USGA: Pebble Beach Could’ve Probably Hosted Back-to-Back Opens in 2010
June 18, 2014
Pebble Beach Golf Links hosting the U.S. Open and U.S. Women’s Open back-to-back?
It of course didn’t happen in 2010, but USGA executive director Mike Davis said that it could have been possible. And it probably would have worked.
Speaking at Wednesday’s USGA’s press conference on the eve of this week’s U.S. Women’s Open at Pinehurst, Davis went through all the factors that made Pinehurst the right course to host back-to-back Opens, including the course not having to rely on high rough as a defense.
When asked what other courses could handle back-to-back national championships, Davis turned his thoughts to the West Coast and Pebble Beach—more specifically, the Pebble Beach we saw during the 2010 U.S Open.
“Maybe, if you were out on the West Coast where we know we’re going to get dry conditions and maybe it’s a coastal course where the wind comes in, you can have — think about Pebble Beach, the last time we were there. The rough was not that high. It was just enough where you got grass between the ball and the club head,” Davis said. “That probably could have worked. The women probably could have played that golf course, if we’d gotten the firmness of the greens right for them.”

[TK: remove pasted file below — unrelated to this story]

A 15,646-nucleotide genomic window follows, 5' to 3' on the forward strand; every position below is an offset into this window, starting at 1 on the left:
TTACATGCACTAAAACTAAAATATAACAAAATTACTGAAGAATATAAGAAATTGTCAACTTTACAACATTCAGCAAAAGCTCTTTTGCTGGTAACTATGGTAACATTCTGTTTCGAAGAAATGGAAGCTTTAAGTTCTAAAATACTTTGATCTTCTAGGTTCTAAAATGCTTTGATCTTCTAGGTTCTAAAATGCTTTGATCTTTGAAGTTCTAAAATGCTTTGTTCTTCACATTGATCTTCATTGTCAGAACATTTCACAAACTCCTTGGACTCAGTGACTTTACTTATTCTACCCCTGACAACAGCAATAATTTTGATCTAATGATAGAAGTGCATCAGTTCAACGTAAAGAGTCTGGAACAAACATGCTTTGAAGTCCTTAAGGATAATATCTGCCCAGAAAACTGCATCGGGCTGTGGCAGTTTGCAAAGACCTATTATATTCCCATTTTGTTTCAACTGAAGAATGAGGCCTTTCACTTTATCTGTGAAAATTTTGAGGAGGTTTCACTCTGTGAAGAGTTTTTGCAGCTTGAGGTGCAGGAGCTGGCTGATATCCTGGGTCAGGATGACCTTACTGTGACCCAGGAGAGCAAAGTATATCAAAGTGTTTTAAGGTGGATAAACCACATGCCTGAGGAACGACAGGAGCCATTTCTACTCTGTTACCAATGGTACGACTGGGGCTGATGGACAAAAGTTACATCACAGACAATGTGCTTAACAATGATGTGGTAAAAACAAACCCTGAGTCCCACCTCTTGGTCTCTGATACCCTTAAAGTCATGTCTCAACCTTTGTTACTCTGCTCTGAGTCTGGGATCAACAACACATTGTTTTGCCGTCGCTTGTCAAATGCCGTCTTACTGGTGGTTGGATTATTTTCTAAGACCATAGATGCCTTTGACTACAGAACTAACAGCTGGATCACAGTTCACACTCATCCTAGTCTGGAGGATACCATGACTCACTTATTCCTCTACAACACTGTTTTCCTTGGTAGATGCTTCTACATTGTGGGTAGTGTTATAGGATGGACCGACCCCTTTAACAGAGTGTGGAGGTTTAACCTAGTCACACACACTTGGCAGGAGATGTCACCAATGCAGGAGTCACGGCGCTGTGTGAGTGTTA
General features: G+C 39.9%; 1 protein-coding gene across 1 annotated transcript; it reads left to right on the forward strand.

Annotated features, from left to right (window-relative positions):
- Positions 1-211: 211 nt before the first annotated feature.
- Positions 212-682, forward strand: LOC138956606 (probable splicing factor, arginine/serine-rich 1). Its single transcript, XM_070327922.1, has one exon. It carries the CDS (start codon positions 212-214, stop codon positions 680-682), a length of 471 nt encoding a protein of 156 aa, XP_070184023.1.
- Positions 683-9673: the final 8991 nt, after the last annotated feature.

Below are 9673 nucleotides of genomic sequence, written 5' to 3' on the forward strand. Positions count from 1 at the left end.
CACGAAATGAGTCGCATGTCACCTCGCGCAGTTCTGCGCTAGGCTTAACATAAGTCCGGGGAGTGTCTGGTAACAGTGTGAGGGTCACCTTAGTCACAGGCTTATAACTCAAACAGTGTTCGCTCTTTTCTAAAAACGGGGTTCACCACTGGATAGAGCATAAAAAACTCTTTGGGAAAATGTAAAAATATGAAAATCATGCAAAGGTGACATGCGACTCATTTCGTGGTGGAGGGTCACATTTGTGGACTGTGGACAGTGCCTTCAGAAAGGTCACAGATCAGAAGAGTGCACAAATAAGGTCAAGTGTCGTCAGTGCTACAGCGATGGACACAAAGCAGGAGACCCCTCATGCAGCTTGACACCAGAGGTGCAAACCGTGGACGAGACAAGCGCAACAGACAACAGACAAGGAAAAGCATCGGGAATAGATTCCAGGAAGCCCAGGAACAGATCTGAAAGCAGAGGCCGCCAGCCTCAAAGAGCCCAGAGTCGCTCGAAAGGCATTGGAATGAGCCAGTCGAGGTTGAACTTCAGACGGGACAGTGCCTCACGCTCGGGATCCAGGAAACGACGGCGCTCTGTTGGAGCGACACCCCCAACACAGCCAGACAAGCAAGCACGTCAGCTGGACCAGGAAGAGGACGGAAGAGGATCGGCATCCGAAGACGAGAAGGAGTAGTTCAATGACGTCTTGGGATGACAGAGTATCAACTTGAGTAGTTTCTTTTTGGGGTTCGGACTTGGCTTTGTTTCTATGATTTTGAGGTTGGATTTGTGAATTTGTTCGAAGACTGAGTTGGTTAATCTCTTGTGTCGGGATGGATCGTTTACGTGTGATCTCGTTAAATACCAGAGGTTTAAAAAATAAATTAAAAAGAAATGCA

Back-to-back U.S. Opens at Pebble Beach is tantalizing food for thought. But even if it did happen, in 2019 or at some later date, it wouldn’t exactly work that way. Not anymore.
During the press conference, Davis added that beginning in 2018, the U.S. Women’s Open will permanently move to its new playing date, the first Sunday in June.
According to Davis, the permanent first Sunday in June date is a big advantage for a lot of reasons.
“I think preceding the U.S. Open gives it the spotlight and sets up coming into the Open. Both events, both championships benefit from that,” Davis said. “The overriding reason was, that week, if you look across the entire country, of all the ideal times we could play anywhere and have good agronomic conditions, have good results, that week would really be one of the premier weeks of the year.”
All reasons why, come 2018, the permanent date change will happen.
“So we just felt like having a permanent time, giving it the spotlight of two weeks before the U.S. Open, being able to broaden the number of courses we could go to, all were really part of the decision to do it,” Davis said. “It’s a permanent decision starting in 2018. That is when the U.S. Women’s Open will be.”